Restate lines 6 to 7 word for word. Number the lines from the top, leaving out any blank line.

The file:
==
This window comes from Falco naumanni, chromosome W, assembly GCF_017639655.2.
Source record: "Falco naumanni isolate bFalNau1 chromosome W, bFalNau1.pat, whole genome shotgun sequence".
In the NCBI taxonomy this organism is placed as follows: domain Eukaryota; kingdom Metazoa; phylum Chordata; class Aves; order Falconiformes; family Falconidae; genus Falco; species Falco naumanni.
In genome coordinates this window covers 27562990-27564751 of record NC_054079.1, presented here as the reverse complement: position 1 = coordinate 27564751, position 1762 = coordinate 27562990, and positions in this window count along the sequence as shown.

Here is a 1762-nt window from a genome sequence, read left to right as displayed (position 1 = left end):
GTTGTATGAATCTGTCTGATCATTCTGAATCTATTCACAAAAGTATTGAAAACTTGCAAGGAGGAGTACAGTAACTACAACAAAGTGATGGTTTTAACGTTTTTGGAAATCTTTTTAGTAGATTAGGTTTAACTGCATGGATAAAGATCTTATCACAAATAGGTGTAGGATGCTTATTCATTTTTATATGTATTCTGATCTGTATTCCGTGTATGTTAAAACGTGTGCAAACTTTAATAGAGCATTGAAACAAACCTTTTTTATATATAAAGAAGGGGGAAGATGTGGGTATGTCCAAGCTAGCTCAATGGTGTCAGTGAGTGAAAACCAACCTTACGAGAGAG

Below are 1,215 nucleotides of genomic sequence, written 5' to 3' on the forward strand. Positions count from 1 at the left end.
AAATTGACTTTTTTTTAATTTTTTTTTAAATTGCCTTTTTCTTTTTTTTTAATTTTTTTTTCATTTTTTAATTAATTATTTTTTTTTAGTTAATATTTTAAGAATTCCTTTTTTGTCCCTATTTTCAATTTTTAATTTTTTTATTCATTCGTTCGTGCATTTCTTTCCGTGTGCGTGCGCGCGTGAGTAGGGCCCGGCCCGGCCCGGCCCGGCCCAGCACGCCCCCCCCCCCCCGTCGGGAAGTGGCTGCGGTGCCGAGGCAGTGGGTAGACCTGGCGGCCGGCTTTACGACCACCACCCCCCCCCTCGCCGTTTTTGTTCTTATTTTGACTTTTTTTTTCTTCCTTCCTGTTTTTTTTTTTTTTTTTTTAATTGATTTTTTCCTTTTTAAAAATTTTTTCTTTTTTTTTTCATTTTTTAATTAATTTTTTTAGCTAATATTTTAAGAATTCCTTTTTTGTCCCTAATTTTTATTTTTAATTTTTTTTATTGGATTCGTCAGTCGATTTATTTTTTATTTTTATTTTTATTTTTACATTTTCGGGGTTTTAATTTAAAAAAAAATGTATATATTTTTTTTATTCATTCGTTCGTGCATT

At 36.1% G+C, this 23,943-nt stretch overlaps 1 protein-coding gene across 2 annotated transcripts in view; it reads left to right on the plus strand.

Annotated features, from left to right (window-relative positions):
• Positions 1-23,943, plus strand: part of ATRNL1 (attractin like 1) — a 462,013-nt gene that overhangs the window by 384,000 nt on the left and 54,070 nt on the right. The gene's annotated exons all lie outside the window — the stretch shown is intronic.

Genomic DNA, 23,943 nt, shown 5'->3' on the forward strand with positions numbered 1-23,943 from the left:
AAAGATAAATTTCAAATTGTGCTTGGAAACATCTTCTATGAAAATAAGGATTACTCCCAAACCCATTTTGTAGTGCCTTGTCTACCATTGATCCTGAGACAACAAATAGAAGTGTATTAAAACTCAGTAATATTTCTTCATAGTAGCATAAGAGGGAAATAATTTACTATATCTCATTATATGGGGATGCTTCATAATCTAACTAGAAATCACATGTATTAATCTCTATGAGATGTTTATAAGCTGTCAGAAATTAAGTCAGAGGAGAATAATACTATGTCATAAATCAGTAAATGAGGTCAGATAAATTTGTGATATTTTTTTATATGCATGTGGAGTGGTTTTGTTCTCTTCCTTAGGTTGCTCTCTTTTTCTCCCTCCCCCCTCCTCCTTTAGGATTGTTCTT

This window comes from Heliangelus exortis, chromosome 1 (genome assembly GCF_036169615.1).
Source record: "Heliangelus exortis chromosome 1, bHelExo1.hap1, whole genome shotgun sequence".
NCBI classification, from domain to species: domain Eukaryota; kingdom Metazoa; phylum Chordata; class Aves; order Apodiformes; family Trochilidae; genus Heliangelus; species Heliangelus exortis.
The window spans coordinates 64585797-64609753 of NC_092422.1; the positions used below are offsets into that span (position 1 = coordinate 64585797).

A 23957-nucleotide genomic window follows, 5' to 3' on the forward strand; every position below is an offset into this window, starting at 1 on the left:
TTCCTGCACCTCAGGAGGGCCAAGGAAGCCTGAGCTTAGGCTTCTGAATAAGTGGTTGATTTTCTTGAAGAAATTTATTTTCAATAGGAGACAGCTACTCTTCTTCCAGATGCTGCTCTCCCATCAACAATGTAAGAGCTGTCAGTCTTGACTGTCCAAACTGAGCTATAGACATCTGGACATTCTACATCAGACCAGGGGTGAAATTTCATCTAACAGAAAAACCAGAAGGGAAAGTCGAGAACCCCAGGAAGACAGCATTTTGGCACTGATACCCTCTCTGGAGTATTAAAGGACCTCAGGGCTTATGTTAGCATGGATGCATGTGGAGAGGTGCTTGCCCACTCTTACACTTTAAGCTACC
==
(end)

GTTGTATGAATCTGTCTGATCATTCTGAATCTATTCACAAAAGTATTGAAAACTTGCAAGGAGGAGTACAGTAACTACAACAAAGTGATGGTTTTAACGTTTTTGGAAATCTTTTTAGTAGATTAGGTTTAACTGCATGGATAAAGATCTTATCACAAATAGGTGTAGGATGCTTATTCATTTTTATATGTATTCTGATCTGTATTCCGTGTATGTTAAAACGTGTGCAAACTTTAATAGAGCATTGAAACAAACCTTTTTTATATATAAAGAAGGGGGAAGATGTGGGTATGTCCAAGCTAGCTCAATGGTGTCAGTGAGTGAAAACCAACCTTACGAGAGAG

Below are 1,215 nucleotides of genomic sequence, written 5' to 3' on the forward strand. Positions count from 1 at the left end.